I would wind the business down - cancel all the loans outstanding (i.e. do not collact them) and retrain as an Environmental scientist so that I would actually contribute to society rather than take, take, take.

    As a result I would die a happy man, maybe not surrounded with riches but knowing in my heart I did a good thing. I would also have learnt to appreciate what is truly valuable and what is not.

  • Comment number 64.

    54. At 2:00pm on 10 Dec 2009, writingsonthewall wrote:
    ...Reckless govt spending - In order to maintain the profits of the private sector and avoid a crisis the Government engages in public / private partnerships in order to supplement the private sector's diminishing profits.

    We all get it - you've read Das Kapital. Fabulous, but come on. Do you honestly believe that PFI and the rush for private sector involvement in state projects and off-balance sheet financing (a bit hello to Hornby, HBOS and more murky backgrounds to the Lloyds fiasco) was purely to prop up the ailing private sector?

    Though I admire you're doubtless enthusiasm and obvious intelligence, you're starting to sound like an irrelevance to be honest.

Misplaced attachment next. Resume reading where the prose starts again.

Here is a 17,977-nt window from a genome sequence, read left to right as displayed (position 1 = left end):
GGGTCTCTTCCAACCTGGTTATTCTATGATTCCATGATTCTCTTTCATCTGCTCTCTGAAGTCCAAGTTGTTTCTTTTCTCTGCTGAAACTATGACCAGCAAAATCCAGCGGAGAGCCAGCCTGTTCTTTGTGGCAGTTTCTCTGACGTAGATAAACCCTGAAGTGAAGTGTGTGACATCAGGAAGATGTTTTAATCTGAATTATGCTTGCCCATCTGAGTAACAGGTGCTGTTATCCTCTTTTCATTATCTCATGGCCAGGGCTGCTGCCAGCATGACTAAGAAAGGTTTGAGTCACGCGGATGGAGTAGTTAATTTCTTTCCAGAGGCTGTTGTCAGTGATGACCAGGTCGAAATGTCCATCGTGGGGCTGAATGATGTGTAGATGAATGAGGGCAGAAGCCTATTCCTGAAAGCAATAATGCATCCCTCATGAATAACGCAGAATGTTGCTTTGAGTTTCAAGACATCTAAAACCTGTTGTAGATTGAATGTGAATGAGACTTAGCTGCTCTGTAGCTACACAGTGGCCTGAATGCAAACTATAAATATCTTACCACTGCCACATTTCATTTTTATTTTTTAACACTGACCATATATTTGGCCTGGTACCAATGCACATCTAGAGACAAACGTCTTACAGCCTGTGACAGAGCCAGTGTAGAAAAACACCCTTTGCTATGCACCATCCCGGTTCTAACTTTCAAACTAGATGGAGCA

• Comment number 65.

    #54 I have to disagree I'm afraid. Borrowers could have said no, they didn't. The banks did not hold guns to their head did they?

    Very little govt spending has gone to private sector - most of it has gone to expanding civil service jobs. Even though, the govt could have said "Actually, we do not need a new system as the old one works perfectly well"

    Taxes have only been used to fund the para above. A report from Reform, I think it was, shows that the level of internal spend now is way above what the govt inherited

    PFI - a prime example of off-balance sheet reporting. And how many of these initiatives are successfully completed and how many are running vastly over budget?

    Non-jobs - it would be cheaper to pay the benefits! A non job in local council or govt with a salary of £25k is not generating any additional tax income as it is being paid for by tax in the first place.

    We all need to accept responsibility for the current economic climate and only when it is admitted that no one sector is to blame will we be able to move forward.

    Or am I just showing my age by thinking people should accept responsibility for their own actions

  • Comment number 66.

    I think the basic point is, Robert, that the money system in this country should be owned by us, the people, not by the bankers.

    We've had enough of these people levering between the person who has money to deposit, and the person who wants to borrow, then spinning ridiculous yarns to both sides and giving totally incompetent service to both sides while they effectively punt the money on the horses for their own personal gain, and then call in the taxpayer when it all goes wrong.